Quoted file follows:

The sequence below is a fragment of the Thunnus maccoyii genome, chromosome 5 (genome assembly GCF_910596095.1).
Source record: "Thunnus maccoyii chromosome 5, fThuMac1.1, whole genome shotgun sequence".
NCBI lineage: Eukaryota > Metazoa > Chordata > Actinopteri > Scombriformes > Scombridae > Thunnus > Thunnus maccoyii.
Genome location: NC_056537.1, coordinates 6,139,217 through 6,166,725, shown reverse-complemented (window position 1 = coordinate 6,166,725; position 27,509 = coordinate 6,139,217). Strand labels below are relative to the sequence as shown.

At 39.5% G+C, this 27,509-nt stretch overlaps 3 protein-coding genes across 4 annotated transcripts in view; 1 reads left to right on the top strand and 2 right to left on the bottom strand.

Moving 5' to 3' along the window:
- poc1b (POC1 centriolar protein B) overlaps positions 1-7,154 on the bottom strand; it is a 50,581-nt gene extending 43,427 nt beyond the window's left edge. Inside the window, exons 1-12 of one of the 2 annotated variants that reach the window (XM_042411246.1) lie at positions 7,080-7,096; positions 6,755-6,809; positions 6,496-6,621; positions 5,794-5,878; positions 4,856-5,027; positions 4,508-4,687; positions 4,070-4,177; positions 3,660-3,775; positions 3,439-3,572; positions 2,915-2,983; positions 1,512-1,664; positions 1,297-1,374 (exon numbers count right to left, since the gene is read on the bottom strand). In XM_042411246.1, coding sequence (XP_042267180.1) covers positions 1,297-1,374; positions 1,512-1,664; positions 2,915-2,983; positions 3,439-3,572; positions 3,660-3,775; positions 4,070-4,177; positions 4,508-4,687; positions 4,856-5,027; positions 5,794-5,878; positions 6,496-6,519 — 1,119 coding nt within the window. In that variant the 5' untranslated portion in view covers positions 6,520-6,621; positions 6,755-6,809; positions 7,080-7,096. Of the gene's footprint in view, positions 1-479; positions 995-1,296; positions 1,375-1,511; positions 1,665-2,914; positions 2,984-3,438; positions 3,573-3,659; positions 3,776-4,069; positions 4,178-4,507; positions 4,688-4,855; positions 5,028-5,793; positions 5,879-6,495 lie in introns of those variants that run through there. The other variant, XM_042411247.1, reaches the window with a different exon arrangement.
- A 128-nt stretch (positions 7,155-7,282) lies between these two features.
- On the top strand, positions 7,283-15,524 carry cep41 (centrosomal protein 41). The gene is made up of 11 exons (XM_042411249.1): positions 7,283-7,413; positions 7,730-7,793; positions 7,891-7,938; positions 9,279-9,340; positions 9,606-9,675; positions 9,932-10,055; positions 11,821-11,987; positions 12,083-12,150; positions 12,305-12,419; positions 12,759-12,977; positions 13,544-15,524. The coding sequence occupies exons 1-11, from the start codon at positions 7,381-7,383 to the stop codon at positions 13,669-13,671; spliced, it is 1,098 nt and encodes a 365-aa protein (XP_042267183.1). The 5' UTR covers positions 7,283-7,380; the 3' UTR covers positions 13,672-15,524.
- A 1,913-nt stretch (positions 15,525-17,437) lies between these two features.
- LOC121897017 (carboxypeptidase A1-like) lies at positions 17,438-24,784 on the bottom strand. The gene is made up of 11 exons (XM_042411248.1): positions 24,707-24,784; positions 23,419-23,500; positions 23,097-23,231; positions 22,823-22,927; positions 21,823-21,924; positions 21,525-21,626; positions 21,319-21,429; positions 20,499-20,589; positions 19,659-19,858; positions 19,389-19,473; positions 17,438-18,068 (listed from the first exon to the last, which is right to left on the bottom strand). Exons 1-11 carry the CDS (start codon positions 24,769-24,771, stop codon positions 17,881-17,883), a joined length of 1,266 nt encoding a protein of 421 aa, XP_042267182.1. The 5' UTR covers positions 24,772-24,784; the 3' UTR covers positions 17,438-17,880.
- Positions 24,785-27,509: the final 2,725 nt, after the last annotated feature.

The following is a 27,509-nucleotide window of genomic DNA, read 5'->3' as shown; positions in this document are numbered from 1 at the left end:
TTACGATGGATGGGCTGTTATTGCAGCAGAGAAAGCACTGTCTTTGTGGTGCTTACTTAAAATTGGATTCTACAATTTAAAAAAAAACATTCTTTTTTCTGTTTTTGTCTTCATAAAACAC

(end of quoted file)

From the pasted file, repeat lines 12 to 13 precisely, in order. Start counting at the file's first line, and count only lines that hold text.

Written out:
- Positions 24,785-27,509: the final 2,725 nt, after the last annotated feature.

The following is a 27,509-nucleotide window of genomic DNA, read 5'->3' as shown; positions in this document are numbered from 1 at the left end: